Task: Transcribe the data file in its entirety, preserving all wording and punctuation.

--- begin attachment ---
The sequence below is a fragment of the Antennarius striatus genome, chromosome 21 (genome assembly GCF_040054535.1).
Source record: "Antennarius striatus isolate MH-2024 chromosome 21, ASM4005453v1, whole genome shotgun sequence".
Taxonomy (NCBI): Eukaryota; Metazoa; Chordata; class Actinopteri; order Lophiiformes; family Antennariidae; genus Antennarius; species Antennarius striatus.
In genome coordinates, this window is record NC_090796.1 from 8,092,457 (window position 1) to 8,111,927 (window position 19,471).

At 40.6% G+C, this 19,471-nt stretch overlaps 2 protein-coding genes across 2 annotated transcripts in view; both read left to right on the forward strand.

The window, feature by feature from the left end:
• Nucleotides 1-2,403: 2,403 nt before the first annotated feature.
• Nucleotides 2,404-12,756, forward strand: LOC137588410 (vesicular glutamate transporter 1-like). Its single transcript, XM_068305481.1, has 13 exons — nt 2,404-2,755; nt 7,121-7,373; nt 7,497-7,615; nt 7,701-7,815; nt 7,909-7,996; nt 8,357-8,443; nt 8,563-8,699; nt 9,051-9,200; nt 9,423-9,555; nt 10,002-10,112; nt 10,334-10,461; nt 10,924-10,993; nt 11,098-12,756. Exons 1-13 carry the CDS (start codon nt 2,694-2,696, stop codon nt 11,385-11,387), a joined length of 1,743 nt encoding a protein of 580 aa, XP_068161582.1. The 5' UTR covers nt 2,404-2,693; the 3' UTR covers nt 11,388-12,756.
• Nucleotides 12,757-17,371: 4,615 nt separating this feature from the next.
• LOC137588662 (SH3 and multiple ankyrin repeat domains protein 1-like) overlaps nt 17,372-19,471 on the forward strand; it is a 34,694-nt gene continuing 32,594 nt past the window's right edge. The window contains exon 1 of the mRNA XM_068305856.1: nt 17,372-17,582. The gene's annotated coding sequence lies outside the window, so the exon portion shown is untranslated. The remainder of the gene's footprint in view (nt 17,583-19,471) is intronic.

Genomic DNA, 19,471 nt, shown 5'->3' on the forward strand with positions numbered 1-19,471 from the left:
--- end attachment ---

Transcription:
The sequence below is a fragment of the Antennarius striatus genome, chromosome 21 (genome assembly GCF_040054535.1).
Source record: "Antennarius striatus isolate MH-2024 chromosome 21, ASM4005453v1, whole genome shotgun sequence".
Taxonomy (NCBI): Eukaryota; Metazoa; Chordata; class Actinopteri; order Lophiiformes; family Antennariidae; genus Antennarius; species Antennarius striatus.
In genome coordinates, this window is record NC_090796.1 from 8,092,457 (window position 1) to 8,111,927 (window position 19,471).

At 40.6% G+C, this 19,471-nt stretch overlaps 2 protein-coding genes across 2 annotated transcripts in view; both read left to right on the forward strand.

The window, feature by feature from the left end:
• Nucleotides 1-2,403: 2,403 nt before the first annotated feature.
• Nucleotides 2,404-12,756, forward strand: LOC137588410 (vesicular glutamate transporter 1-like). Its single transcript, XM_068305481.1, has 13 exons — nt 2,404-2,755; nt 7,121-7,373; nt 7,497-7,615; nt 7,701-7,815; nt 7,909-7,996; nt 8,357-8,443; nt 8,563-8,699; nt 9,051-9,200; nt 9,423-9,555; nt 10,002-10,112; nt 10,334-10,461; nt 10,924-10,993; nt 11,098-12,756. Exons 1-13 carry the CDS (start codon nt 2,694-2,696, stop codon nt 11,385-11,387), a joined length of 1,743 nt encoding a protein of 580 aa, XP_068161582.1. The 5' UTR covers nt 2,404-2,693; the 3' UTR covers nt 11,388-12,756.
• Nucleotides 12,757-17,371: 4,615 nt separating this feature from the next.
• LOC137588662 (SH3 and multiple ankyrin repeat domains protein 1-like) overlaps nt 17,372-19,471 on the forward strand; it is a 34,694-nt gene continuing 32,594 nt past the window's right edge. The window contains exon 1 of the mRNA XM_068305856.1: nt 17,372-17,582. The gene's annotated coding sequence lies outside the window, so the exon portion shown is untranslated. The remainder of the gene's footprint in view (nt 17,583-19,471) is intronic.

Genomic DNA, 19,471 nt, shown 5'->3' on the forward strand with positions numbered 1-19,471 from the left: